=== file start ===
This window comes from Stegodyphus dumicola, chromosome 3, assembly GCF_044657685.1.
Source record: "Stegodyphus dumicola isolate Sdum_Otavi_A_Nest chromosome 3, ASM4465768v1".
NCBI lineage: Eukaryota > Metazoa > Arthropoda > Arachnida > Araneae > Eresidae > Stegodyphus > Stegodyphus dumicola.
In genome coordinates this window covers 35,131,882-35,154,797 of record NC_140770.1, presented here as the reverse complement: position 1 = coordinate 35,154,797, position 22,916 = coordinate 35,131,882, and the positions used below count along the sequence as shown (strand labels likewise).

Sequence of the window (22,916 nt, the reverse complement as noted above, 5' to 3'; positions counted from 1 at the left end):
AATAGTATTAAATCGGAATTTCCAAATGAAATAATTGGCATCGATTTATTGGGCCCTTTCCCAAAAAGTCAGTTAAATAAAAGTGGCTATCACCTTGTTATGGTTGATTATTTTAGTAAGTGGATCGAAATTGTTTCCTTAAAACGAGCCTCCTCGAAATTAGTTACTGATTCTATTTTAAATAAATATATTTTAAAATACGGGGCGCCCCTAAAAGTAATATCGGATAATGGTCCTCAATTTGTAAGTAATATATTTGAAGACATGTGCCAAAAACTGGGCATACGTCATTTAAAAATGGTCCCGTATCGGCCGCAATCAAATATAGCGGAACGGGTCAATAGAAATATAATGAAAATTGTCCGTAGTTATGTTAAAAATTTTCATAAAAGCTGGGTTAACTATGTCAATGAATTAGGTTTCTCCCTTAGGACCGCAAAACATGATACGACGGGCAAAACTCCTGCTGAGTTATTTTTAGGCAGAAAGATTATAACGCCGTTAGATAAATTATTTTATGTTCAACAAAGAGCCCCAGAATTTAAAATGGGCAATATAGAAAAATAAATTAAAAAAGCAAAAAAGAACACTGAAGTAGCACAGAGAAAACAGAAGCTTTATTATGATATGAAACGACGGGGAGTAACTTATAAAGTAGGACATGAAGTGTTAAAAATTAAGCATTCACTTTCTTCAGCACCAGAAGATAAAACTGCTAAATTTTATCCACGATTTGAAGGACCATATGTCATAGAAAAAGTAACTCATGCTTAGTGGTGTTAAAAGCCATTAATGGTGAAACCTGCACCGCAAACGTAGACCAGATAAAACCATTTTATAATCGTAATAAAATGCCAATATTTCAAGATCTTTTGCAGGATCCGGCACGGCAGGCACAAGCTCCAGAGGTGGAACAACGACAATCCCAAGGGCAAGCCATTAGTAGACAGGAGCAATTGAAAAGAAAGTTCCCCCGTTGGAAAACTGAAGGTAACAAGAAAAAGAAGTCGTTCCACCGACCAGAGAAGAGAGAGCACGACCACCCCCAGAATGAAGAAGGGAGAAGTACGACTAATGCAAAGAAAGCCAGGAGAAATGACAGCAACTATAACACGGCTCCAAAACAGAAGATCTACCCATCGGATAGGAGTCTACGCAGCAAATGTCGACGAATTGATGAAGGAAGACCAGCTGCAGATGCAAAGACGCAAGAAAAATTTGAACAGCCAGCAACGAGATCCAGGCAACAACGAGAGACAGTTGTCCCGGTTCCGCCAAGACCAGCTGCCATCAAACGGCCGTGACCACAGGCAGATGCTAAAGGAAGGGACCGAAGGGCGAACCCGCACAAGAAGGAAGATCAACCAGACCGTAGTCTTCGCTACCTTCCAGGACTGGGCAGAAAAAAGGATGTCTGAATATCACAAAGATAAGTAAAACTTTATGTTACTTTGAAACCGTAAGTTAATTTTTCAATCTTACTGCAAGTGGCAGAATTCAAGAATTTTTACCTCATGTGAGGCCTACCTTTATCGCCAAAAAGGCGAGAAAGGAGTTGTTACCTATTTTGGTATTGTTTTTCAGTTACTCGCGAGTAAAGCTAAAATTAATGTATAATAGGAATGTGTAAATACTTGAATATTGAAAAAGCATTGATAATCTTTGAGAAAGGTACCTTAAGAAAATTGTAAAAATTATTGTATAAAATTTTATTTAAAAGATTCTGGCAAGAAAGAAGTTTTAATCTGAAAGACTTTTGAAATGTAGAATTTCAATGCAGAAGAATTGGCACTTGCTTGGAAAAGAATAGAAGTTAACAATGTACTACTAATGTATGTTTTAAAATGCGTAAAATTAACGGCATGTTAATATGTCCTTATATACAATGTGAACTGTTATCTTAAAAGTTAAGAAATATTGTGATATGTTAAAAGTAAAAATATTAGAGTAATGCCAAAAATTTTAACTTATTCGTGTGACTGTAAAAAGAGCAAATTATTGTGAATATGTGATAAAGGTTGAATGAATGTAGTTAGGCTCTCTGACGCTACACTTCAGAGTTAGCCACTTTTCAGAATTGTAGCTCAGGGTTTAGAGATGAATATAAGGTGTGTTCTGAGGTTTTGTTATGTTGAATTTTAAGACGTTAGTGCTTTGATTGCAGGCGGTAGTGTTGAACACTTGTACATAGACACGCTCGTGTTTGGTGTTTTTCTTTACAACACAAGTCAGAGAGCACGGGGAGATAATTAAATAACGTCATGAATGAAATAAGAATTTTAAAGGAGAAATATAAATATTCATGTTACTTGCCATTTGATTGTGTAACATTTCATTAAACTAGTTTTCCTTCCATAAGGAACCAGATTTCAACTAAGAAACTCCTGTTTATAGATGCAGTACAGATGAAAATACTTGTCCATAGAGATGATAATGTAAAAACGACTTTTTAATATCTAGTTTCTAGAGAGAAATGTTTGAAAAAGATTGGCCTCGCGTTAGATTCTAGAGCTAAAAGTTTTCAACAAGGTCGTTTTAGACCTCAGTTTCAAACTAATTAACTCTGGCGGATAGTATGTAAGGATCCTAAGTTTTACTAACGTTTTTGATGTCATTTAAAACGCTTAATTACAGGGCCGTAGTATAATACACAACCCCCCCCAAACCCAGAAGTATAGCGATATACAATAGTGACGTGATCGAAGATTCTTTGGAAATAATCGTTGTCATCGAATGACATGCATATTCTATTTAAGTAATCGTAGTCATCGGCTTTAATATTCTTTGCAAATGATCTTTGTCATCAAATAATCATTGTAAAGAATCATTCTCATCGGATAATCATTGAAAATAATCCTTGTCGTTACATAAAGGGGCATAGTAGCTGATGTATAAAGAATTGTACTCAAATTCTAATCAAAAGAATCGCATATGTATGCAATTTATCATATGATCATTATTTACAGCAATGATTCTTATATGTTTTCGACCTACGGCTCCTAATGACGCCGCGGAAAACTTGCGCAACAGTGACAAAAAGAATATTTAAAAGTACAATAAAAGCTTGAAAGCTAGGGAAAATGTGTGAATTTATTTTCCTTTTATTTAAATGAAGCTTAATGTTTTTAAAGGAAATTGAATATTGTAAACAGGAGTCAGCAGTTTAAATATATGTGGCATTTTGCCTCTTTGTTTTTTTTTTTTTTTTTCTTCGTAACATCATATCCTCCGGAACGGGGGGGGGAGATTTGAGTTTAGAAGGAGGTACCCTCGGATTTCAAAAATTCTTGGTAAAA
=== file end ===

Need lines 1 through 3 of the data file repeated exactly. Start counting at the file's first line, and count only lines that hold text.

This window comes from Stegodyphus dumicola, chromosome 3, assembly GCF_044657685.1.
Source record: "Stegodyphus dumicola isolate Sdum_Otavi_A_Nest chromosome 3, ASM4465768v1".
NCBI lineage: Eukaryota > Metazoa > Arthropoda > Arachnida > Araneae > Eresidae > Stegodyphus > Stegodyphus dumicola.